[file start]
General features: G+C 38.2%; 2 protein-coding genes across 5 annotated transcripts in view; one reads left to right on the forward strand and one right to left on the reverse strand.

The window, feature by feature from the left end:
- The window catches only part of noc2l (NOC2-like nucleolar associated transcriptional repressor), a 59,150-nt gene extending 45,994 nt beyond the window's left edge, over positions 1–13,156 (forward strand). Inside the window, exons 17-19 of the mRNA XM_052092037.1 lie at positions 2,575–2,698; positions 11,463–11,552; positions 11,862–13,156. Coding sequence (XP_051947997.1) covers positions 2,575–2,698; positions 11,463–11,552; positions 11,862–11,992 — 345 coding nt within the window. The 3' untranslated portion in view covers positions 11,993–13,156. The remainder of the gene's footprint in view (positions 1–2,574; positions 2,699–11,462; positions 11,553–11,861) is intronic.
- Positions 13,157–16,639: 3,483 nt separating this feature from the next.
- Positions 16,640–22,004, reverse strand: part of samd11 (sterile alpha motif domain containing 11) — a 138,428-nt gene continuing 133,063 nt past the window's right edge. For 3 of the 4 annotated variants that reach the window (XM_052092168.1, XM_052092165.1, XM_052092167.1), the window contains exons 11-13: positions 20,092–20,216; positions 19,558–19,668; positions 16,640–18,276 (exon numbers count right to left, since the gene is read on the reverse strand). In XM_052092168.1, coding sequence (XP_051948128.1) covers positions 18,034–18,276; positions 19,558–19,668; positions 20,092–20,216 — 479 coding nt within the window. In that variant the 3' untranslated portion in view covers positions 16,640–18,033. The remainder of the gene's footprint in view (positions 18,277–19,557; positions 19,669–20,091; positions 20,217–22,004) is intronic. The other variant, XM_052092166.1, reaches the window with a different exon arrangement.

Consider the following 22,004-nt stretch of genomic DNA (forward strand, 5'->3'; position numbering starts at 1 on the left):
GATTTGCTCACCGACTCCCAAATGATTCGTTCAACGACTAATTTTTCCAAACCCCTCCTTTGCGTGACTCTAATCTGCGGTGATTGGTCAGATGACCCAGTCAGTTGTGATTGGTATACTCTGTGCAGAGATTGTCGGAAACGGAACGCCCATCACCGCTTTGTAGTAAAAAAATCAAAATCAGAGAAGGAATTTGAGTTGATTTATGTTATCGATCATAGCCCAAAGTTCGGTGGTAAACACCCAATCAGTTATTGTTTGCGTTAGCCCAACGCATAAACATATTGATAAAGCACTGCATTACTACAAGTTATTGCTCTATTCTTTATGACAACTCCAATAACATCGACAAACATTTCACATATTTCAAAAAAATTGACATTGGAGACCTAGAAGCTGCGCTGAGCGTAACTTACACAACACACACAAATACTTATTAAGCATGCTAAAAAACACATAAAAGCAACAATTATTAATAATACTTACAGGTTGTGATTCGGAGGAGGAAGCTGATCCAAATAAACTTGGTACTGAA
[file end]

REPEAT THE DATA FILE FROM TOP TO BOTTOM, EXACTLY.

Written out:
General features: G+C 38.2%; 2 protein-coding genes across 5 annotated transcripts in view; one reads left to right on the forward strand and one right to left on the reverse strand.

The window, feature by feature from the left end:
- The window catches only part of noc2l (NOC2-like nucleolar associated transcriptional repressor), a 59,150-nt gene extending 45,994 nt beyond the window's left edge, over positions 1–13,156 (forward strand). Inside the window, exons 17-19 of the mRNA XM_052092037.1 lie at positions 2,575–2,698; positions 11,463–11,552; positions 11,862–13,156. Coding sequence (XP_051947997.1) covers positions 2,575–2,698; positions 11,463–11,552; positions 11,862–11,992 — 345 coding nt within the window. The 3' untranslated portion in view covers positions 11,993–13,156. The remainder of the gene's footprint in view (positions 1–2,574; positions 2,699–11,462; positions 11,553–11,861) is intronic.
- Positions 13,157–16,639: 3,483 nt separating this feature from the next.
- Positions 16,640–22,004, reverse strand: part of samd11 (sterile alpha motif domain containing 11) — a 138,428-nt gene continuing 133,063 nt past the window's right edge. For 3 of the 4 annotated variants that reach the window (XM_052092168.1, XM_052092165.1, XM_052092167.1), the window contains exons 11-13: positions 20,092–20,216; positions 19,558–19,668; positions 16,640–18,276 (exon numbers count right to left, since the gene is read on the reverse strand). In XM_052092168.1, coding sequence (XP_051948128.1) covers positions 18,034–18,276; positions 19,558–19,668; positions 20,092–20,216 — 479 coding nt within the window. In that variant the 3' untranslated portion in view covers positions 16,640–18,033. The remainder of the gene's footprint in view (positions 18,277–19,557; positions 19,669–20,091; positions 20,217–22,004) is intronic. The other variant, XM_052092166.1, reaches the window with a different exon arrangement.

Consider the following 22,004-nt stretch of genomic DNA (forward strand, 5'->3'; position numbering starts at 1 on the left):
GATTTGCTCACCGACTCCCAAATGATTCGTTCAACGACTAATTTTTCCAAACCCCTCCTTTGCGTGACTCTAATCTGCGGTGATTGGTCAGATGACCCAGTCAGTTGTGATTGGTATACTCTGTGCAGAGATTGTCGGAAACGGAACGCCCATCACCGCTTTGTAGTAAAAAAATCAAAATCAGAGAAGGAATTTGAGTTGATTTATGTTATCGATCATAGCCCAAAGTTCGGTGGTAAACACCCAATCAGTTATTGTTTGCGTTAGCCCAACGCATAAACATATTGATAAAGCACTGCATTACTACAAGTTATTGCTCTATTCTTTATGACAACTCCAATAACATCGACAAACATTTCACATATTTCAAAAAAATTGACATTGGAGACCTAGAAGCTGCGCTGAGCGTAACTTACACAACACACACAAATACTTATTAAGCATGCTAAAAAACACATAAAAGCAACAATTATTAATAATACTTACAGGTTGTGATTCGGAGGAGGAAGCTGATCCAAATAAACTTGGTACTGAA